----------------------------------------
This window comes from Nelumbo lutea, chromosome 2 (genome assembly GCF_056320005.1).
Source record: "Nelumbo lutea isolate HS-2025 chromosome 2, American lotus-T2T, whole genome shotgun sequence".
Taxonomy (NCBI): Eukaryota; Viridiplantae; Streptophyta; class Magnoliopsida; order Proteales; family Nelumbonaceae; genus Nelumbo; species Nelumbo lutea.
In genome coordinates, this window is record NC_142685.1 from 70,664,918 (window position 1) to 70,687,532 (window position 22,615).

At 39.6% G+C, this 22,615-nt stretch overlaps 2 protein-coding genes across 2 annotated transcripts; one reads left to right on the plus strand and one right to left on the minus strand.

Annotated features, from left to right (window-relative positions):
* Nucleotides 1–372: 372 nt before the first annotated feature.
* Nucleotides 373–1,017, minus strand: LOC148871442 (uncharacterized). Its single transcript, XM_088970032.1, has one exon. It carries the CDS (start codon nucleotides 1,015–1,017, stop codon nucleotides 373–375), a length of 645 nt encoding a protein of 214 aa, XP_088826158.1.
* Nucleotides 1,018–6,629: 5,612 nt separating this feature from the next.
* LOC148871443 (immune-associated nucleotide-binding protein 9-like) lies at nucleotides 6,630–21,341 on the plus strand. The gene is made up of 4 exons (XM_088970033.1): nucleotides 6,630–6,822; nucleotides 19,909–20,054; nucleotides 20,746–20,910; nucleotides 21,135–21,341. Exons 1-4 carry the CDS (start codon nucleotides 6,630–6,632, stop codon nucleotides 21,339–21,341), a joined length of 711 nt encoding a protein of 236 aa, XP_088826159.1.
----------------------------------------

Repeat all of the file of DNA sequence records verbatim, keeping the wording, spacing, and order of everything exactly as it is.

This window comes from Nelumbo lutea, chromosome 2 (genome assembly GCF_056320005.1).
Source record: "Nelumbo lutea isolate HS-2025 chromosome 2, American lotus-T2T, whole genome shotgun sequence".
Taxonomy (NCBI): Eukaryota; Viridiplantae; Streptophyta; class Magnoliopsida; order Proteales; family Nelumbonaceae; genus Nelumbo; species Nelumbo lutea.
In genome coordinates, this window is record NC_142685.1 from 70,664,918 (window position 1) to 70,687,532 (window position 22,615).

At 39.6% G+C, this 22,615-nt stretch overlaps 2 protein-coding genes across 2 annotated transcripts; one reads left to right on the plus strand and one right to left on the minus strand.

Annotated features, from left to right (window-relative positions):
* Nucleotides 1–372: 372 nt before the first annotated feature.
* Nucleotides 373–1,017, minus strand: LOC148871442 (uncharacterized). Its single transcript, XM_088970032.1, has one exon. It carries the CDS (start codon nucleotides 1,015–1,017, stop codon nucleotides 373–375), a length of 645 nt encoding a protein of 214 aa, XP_088826158.1.
* Nucleotides 1,018–6,629: 5,612 nt separating this feature from the next.
* LOC148871443 (immune-associated nucleotide-binding protein 9-like) lies at nucleotides 6,630–21,341 on the plus strand. The gene is made up of 4 exons (XM_088970033.1): nucleotides 6,630–6,822; nucleotides 19,909–20,054; nucleotides 20,746–20,910; nucleotides 21,135–21,341. Exons 1-4 carry the CDS (start codon nucleotides 6,630–6,632, stop codon nucleotides 21,339–21,341), a joined length of 711 nt encoding a protein of 236 aa, XP_088826159.1.